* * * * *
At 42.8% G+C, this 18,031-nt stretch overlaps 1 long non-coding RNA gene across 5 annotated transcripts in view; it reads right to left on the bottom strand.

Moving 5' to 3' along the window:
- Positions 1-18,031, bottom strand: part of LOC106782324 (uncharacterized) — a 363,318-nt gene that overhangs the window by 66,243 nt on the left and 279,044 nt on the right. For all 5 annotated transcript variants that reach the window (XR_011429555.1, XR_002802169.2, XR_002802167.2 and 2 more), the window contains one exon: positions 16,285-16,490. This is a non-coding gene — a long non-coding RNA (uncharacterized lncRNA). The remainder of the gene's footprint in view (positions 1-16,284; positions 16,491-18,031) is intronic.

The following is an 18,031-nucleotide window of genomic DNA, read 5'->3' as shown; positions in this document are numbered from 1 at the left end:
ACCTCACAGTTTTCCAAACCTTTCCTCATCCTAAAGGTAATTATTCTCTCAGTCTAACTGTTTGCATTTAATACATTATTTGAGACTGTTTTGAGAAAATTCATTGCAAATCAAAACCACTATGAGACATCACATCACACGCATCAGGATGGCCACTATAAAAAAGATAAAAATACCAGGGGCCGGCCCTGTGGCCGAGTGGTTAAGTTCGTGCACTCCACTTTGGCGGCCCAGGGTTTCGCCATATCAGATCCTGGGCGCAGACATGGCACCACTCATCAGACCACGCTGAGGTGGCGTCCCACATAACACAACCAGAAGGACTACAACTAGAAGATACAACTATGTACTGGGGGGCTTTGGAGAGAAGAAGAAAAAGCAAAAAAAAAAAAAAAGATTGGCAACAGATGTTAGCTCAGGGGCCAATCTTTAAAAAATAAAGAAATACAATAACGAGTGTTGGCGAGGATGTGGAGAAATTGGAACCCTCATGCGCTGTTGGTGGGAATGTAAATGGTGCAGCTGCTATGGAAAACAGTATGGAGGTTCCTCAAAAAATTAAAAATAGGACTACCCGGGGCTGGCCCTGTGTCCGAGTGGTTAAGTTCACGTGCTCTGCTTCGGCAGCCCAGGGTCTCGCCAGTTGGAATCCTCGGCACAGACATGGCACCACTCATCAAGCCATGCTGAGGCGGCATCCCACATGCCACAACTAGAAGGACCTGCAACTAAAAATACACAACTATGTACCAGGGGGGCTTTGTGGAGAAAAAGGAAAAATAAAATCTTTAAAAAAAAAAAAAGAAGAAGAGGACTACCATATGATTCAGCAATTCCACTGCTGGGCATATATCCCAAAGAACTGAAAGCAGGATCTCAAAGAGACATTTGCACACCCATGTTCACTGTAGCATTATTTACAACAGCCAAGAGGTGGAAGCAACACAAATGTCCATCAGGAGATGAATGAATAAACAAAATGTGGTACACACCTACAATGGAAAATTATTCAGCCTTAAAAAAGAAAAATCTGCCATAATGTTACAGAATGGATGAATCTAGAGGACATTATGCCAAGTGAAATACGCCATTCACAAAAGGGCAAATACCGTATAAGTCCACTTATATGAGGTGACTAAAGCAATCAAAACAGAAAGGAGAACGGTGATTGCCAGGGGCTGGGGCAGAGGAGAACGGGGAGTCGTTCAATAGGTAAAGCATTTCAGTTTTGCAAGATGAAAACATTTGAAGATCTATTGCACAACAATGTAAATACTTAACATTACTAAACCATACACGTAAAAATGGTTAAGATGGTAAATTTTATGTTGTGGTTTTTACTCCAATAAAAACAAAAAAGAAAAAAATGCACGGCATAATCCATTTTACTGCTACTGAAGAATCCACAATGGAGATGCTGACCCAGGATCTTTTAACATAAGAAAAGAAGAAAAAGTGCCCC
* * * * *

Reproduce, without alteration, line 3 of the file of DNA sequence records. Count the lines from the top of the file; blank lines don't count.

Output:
- Positions 1-18,031, bottom strand: part of LOC106782324 (uncharacterized) — a 363,318-nt gene that overhangs the window by 66,243 nt on the left and 279,044 nt on the right. For all 5 annotated transcript variants that reach the window (XR_011429555.1, XR_002802169.2, XR_002802167.2 and 2 more), the window contains one exon: positions 16,285-16,490. This is a non-coding gene — a long non-coding RNA (uncharacterized lncRNA). The remainder of the gene's footprint in view (positions 1-16,284; positions 16,491-18,031) is intronic.